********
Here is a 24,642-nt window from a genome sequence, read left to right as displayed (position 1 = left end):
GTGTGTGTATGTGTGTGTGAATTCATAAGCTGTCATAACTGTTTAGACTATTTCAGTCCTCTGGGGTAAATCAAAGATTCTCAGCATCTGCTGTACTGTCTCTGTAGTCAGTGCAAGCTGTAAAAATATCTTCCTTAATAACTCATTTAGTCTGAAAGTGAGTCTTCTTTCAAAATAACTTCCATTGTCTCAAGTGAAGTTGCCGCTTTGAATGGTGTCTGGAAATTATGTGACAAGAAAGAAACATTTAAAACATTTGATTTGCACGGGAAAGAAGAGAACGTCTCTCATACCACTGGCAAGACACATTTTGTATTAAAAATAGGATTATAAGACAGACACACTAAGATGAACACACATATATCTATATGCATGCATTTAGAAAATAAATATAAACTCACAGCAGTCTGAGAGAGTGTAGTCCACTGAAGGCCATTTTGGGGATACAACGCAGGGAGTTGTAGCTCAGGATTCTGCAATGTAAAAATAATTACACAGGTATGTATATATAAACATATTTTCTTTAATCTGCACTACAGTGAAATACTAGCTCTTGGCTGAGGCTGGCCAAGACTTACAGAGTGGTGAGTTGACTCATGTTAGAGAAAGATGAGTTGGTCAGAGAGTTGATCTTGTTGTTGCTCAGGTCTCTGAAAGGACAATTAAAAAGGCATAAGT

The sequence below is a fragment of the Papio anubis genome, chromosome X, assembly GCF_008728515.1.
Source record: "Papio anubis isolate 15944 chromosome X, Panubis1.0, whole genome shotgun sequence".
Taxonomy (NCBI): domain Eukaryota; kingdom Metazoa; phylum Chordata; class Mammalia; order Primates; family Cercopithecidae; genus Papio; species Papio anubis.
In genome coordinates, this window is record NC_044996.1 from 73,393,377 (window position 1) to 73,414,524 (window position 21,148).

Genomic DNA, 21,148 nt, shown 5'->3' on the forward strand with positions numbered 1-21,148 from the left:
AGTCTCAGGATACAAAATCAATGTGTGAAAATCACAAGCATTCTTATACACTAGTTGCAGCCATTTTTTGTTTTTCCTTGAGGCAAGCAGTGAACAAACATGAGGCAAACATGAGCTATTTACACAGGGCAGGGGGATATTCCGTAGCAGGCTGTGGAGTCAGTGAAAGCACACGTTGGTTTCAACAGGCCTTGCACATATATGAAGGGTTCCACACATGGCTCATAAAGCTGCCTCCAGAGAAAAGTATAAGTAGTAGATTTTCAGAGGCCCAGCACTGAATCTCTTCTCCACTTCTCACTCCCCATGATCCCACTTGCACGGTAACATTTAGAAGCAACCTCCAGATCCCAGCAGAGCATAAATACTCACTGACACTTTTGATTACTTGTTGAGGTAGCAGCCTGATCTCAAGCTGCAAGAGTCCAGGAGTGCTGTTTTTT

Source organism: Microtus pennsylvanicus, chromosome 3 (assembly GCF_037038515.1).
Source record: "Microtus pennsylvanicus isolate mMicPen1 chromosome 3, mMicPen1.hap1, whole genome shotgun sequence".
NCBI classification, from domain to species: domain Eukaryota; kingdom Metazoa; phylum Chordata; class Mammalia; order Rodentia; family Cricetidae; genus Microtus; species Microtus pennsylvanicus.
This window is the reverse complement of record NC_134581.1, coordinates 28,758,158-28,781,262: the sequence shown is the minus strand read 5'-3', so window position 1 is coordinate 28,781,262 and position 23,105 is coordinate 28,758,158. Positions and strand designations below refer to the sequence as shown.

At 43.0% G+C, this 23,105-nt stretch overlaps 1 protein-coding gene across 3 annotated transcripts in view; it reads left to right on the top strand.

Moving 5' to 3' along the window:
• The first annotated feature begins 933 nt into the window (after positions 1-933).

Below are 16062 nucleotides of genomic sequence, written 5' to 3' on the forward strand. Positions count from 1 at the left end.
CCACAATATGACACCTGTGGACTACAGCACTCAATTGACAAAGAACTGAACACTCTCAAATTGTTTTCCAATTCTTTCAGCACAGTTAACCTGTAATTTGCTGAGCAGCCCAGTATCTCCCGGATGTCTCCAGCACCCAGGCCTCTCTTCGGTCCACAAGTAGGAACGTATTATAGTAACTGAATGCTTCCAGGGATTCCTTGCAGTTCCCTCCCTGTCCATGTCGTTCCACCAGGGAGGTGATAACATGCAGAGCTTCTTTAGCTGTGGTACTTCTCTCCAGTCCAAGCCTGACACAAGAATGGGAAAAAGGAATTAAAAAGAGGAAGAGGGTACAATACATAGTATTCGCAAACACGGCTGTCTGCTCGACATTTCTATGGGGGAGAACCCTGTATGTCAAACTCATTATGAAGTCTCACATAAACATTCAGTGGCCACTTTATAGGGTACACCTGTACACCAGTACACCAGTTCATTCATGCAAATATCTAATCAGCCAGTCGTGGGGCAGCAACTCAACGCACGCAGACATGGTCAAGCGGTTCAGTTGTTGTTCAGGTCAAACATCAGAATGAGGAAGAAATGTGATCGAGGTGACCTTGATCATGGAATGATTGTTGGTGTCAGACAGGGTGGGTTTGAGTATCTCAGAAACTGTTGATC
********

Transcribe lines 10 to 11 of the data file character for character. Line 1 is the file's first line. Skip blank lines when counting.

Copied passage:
Source record: "Microtus pennsylvanicus isolate mMicPen1 chromosome 3, mMicPen1.hap1, whole genome shotgun sequence".
NCBI classification, from domain to species: domain Eukaryota; kingdom Metazoa; phylum Chordata; class Mammalia; order Rodentia; family Cricetidae; genus Microtus; species Microtus pennsylvanicus.